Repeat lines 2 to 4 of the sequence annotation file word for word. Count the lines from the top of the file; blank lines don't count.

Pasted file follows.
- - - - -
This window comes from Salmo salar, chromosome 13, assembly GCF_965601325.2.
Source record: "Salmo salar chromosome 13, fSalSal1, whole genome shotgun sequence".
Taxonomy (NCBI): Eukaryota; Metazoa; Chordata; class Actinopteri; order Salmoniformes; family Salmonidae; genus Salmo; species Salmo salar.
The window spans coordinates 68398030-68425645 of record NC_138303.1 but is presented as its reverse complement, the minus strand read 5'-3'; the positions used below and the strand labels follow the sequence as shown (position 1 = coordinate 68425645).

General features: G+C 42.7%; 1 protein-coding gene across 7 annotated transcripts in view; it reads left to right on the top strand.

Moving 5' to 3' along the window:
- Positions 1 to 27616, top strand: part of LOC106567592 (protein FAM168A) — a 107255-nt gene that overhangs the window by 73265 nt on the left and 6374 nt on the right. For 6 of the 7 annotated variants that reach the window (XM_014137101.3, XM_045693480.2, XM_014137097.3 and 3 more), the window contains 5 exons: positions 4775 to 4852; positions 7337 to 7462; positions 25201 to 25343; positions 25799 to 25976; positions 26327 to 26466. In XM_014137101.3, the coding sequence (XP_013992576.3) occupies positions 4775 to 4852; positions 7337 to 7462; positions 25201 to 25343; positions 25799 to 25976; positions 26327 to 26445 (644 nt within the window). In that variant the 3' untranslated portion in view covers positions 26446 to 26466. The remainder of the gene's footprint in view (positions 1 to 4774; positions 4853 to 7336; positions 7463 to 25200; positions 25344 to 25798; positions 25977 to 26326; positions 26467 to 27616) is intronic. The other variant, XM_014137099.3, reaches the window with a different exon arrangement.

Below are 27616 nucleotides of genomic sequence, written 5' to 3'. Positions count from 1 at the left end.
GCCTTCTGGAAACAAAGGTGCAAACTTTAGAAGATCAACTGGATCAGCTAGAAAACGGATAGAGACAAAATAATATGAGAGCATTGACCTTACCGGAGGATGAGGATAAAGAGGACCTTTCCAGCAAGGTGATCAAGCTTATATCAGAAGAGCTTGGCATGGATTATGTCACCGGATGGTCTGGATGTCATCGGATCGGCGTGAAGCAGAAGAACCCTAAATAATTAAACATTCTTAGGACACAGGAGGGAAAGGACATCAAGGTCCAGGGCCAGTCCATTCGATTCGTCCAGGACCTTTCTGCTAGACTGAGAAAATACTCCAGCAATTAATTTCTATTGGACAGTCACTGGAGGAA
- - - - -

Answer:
Source record: "Salmo salar chromosome 13, fSalSal1, whole genome shotgun sequence".
Taxonomy (NCBI): Eukaryota; Metazoa; Chordata; class Actinopteri; order Salmoniformes; family Salmonidae; genus Salmo; species Salmo salar.
The window spans coordinates 68398030-68425645 of record NC_138303.1 but is presented as its reverse complement, the minus strand read 5'-3'; the positions used below and the strand labels follow the sequence as shown (position 1 = coordinate 68425645).